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Breaking Diplomatic Relations: A Hard Decision

THE United States embassy in Belgrade remains open today, accredited to what remains of Yugoslavia, Serbia, and Montenegro. The ambassador has been withdrawn and the staff reduced, but the American flag still flies and the seal remains on the door, despite the world outcry against the actions of the Serbs in Bosnia.

One of the most difficult decisions governments face is whether to break diplomatic relations in a situation such as that in Yugoslavia. The presence of a diplomatic mission has come to be seen by both friends and adversaries of an offending government as implying approval of that government's actions. Concerned citizens and their elected representatives opposed to the actions of another state question why their government should keep diplomats in place.

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The inclination of policymakers is to keep embassies open. Especially in significant areas of crisis, officials responsible for foreign relations wish to leave in place as long as possible personnel who can advise. They also want the secure communications that make effective reporting possible. Hope exists that, by direct intervention, diplomats can assist in resolving crises. Breaking relations is easier than finding the exact timing and rationale for resuming relations. The US maintained representation

in such capitals as Warsaw, Managua, Beijing, and Baghdad, even when many people pressed for breaks in relations because of their disapproval of Polish, Nicaraguan, Chinese, and Iraqi actions.

Washington may seek to retain an embassy in areas where persecuted peoples seek protection and visas. One purpose in maintaining US diplomats in Tehran after the Iranian revolution was to provide access to US consular officers for minorities - Jews and Bahais - in particular jeopardy.

At one time, when nations went to war, relations were automatically broken. In an age of undeclared war this is less the case. The US embassy remained in Managua, Nicaragua, even when Washington was supporting the contra army fighting the Sandinistas.

The US and other countries seek measures short of a break in relations, including the withdrawal of the ambassador and a reduction in the size of staff. This has been done in Belgrade. Even such measures as these, however, reduce diplomatic effectiveness; ambassadors generally have greater access and influence in a capital. Smaller staffs often mean a more limited capacity to follow events. In Belgrade, for example, the US was less able to ferret out the truth about the reported Serbian-run internment ca mps because fewer officers remained.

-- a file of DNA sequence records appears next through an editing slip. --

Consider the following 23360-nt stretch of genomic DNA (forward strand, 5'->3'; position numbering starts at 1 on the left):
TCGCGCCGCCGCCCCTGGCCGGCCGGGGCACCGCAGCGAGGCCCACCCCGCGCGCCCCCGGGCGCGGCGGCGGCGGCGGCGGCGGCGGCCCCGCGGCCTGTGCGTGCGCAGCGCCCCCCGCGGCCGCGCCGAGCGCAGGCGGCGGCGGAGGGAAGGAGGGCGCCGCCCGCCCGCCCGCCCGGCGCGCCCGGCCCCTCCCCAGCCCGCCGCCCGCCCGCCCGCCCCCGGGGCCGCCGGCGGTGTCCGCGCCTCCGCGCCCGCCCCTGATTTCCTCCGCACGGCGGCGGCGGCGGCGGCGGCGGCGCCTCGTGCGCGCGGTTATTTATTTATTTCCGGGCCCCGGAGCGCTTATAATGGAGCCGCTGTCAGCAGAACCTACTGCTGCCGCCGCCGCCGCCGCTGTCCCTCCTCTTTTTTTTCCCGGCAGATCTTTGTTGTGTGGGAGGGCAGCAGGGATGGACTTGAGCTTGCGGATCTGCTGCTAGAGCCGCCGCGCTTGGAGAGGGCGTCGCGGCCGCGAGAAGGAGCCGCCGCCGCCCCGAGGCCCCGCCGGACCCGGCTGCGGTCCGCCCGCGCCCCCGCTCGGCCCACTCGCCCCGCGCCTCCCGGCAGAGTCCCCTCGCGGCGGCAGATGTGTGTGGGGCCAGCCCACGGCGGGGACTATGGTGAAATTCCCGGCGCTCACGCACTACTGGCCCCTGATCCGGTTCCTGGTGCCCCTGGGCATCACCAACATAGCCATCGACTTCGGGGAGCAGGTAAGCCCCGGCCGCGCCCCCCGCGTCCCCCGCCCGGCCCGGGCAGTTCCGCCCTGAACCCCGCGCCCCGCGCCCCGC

In some circumstances, governments have no choice. After the 1967 Arab-Israeli war, most Arab governments broke relations with the US, and US embassies were closed. In a few countries, such as Egypt, Washington was able to maintain "interest sections" with American personnel under a foreign flag, but such arrangements were seldom effective substitutes for embassies. In Yugoslavia, the withdrawal of ambassadors was part of a multilateral decision to impose sanctions on Belgrade because of Serbian actions.

For the US, in this situation, there were no options.

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In other cases, threats to personal and property security dictated the removal of personnel and the shutting down of offices. The seizure of embassy personnel by Iran in 1979 and the turmoil in Lebanon have made the US more prone than other nations to withdraw staff when faced with serious security threats. This happened in Uganda in the period of Idi Amin, in Afghanistan after Soviet troops left the country, and in Somalia when warring actions made that capital untenable. (In Somalia, however, the Egyp tian ambassador has remained, courageously, throughout the turmoil.)

Diplomatic personnel in a capital can make a difference. As a channel of information free of local control, they can keep the outside world informed of events and circumstances in a crisis. They can be a reminder to rogue regimes of world opinion. It is therefore unfortunate that embassies are seen more as a symbol of outside approval of a regime's actions and less as an expression of another nation's interest in the people of a country. As a result, governments often sacrifice their eyes and ears abroad

just when they may be needed most.

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